In one embodiment, the Infrared (IR) sources (LEDs 18, 20, 22) receive altitude information, such as from altimeter 28. This altitude information enables the IR sources to cease emitting, thereby lightening the lenses and not obscuring the user's vision when the aircraft altitude information indicates that the aircraft is below a predetermined altitude (e.g., 200 feet). In an alternate embodiment, the controller 14 may receive the aircraft altitude information, such as from altimeter 28, and cease applying the signal to the lenses.
  • [0020]
    FIGS. 2-4 illustrate the operation of the system of FIG, 1 in for pilot training in an aircraft. The user head position information from the head position detection element typically comprises at least information regarding the up/down position of the user's head relative to a predetermined point in space in front of the user. As such, the controller may be configured to reduce the transmittivity to darken the lenses and thereby obscure the user's vision when the user's up and down head position is above the predetermined point in space, and to increase the transmittivity to lighten the lenses and thereby not obscure the user's vision when the user's up and down head position is below the predetermined point in space. In one embodiment, the invention allows the pilot to always see the cockpit-mounted tactical and strategic displays (which may be termed the “instrument panel”) but restricting that pilot's vision out of the windscreen and/or (optionally) side windows. In such an embodiment, the predetermined point in space is at the border between the windscreen and the instrument panel (i.e., at the “dashboard”). This is illustrated in FIGS. 2, 3A and 3B. FIG. 2 illustrates a pilot's view of a windscreen 30, a dashboard 32, and an instrument panel 34 of an aircraft. As illustrated in FIG. 2, when the pilot's head position indicates that the pilot is attempting to look out the windscreen 30, the lenses of the variably transmittive eyewear become opaque. Conversely, when the pilot's head position indicates that the pilot is attempting to look at the instrument panel 34, the lenses of the variably transmittive eyewear become clear. FIGS. 3A and 3B illustrate a side view of a pilot 36 wearing the variably transmittive eyewear 16. As seen in FIG. 3A, when the pilot's head position indicates that the pilot is attempting to look out the windscreen 30, the lenses of the variably transmittive eyewear become opaque. Conversely, as seen in FIG. 3B, when the pilot's head position indicates that the pilot is attempting to look at the instrument panel 34, the lenses of the variably transmittive eyewear become clear.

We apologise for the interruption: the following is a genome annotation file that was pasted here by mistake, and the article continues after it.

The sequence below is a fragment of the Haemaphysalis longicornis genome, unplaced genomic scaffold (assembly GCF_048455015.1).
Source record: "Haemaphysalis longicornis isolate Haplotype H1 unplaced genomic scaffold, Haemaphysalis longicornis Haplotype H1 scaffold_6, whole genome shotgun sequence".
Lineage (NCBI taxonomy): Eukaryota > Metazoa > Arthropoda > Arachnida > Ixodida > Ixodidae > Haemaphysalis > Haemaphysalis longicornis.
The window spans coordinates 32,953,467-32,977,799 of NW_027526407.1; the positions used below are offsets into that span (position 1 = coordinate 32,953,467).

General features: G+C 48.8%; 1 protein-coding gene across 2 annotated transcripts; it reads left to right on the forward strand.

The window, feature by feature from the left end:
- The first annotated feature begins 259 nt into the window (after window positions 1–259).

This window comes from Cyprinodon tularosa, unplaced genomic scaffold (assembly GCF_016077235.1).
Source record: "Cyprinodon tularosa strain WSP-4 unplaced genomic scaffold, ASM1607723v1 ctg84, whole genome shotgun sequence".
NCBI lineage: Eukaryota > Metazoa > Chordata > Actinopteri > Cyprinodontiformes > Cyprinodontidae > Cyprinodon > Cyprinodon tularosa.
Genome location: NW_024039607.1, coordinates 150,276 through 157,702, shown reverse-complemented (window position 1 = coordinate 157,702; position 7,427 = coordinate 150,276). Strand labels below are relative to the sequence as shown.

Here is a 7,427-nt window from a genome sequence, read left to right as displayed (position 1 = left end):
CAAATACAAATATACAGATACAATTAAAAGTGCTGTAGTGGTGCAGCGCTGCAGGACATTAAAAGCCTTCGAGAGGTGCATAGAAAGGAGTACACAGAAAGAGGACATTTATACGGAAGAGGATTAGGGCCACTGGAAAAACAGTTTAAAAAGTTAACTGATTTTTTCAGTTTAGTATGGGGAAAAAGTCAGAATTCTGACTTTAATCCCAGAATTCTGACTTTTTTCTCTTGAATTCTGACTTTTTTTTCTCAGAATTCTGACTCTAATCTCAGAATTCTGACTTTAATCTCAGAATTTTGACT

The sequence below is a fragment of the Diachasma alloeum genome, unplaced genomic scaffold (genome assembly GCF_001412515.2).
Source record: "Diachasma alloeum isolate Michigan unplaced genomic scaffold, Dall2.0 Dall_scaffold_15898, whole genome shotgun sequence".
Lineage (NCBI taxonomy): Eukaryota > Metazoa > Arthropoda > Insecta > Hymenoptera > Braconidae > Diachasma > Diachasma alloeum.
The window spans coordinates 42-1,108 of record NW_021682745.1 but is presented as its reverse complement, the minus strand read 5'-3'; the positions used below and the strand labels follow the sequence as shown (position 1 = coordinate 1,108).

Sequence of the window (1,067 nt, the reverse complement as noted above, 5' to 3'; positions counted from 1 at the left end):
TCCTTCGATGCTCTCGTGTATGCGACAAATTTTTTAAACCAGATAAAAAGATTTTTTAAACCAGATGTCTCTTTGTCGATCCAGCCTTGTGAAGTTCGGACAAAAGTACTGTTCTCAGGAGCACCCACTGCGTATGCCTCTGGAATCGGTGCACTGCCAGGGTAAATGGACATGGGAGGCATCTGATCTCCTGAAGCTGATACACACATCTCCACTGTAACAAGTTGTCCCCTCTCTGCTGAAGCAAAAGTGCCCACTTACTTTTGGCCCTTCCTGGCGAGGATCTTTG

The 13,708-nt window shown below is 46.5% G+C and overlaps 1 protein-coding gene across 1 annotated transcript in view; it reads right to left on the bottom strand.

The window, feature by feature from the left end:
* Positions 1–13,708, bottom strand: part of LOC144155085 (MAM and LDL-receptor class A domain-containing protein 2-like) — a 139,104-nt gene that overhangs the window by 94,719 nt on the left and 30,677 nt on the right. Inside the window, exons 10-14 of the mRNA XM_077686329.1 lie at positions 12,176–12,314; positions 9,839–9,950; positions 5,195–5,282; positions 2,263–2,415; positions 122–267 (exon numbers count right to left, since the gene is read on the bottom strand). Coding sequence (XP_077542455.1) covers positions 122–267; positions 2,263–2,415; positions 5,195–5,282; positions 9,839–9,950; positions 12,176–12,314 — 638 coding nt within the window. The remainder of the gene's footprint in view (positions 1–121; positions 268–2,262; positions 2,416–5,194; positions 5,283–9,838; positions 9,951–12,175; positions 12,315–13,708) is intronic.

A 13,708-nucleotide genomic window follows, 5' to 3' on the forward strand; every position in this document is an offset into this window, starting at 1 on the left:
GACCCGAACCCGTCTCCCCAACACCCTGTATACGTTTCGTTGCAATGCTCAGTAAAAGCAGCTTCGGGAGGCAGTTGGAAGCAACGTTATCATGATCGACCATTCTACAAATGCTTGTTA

• [0021]
    In addition to the up/down position of the pilot's head, the user head position information may comprise information regarding the left/right position of the user's head relative to a predetermined point in space in front of the user. As such, the controller may be configured to reduce the transmittivity to darken the lenses and thereby obscure the user's vision when the user's left and right head position is more than a predetermined distance from the predetermined point in space. This is illustrated in FIG. 4. FIG. 4 illustrates a top view of a pilot within an aircraft cockpit. As illustrated in FIG. 4, when the pilot's head position indicates that the pilot 36 is attempting to look out either of the side windows 38, the lenses of the variably transmittive eyewear become opaque. When the pilot's head position indicates that the pilot is looking forward, the up/down position information determines whether the eyewear is opaque or clear.
  • [0022]
    Although not illustrated in the figures, the system may comprise a gaze direction detection element for detecting a direction of the user's gaze. In such an embodiment, the controller is further configured to receive user gaze direction information from the gaze direction detection element and to control the transmittivity of the lenses based on the user head position information and the gaze direction information.
  • [0023]
    FIGS. 5A and 5B illustrate the location of LED receivers in an aircraft 40, in accordance with one embodiment of the invention. FIG. 5A is a top view and FIG. 5B is a side view. As can be seen in FIG. 5A, three near-infrared light emitting diodes may be used, such that one light emitting diode 18 is mounted in front of the user to detect an up and down position of the user's head 36 and one light emitting diode is mounted on each side of the user to detect a right (20) and left (22) position of the user's head. As seen in FIG. 5A, the LEDs provide a solid angle cone of invisible light which functions to determine pilot head position. As can be seen in FIG. 5B, the front LED 18 is typically mounted on the aircraft dashboard and the side LEDs are typically mounted above each side window (the left side LED is illustrated in FIG. 5B). FIG. 5B also again illustrates that, when the pilot's head position indicates that the pilot is attempting to look out the windscreen 30, the lenses of the variably transmittive eyewear become opaque. Conversely, when the pilot's head position indicates that the pilot is attempting to look at the instrument panel 34, the lenses of the variably transmittive eyewear become clear.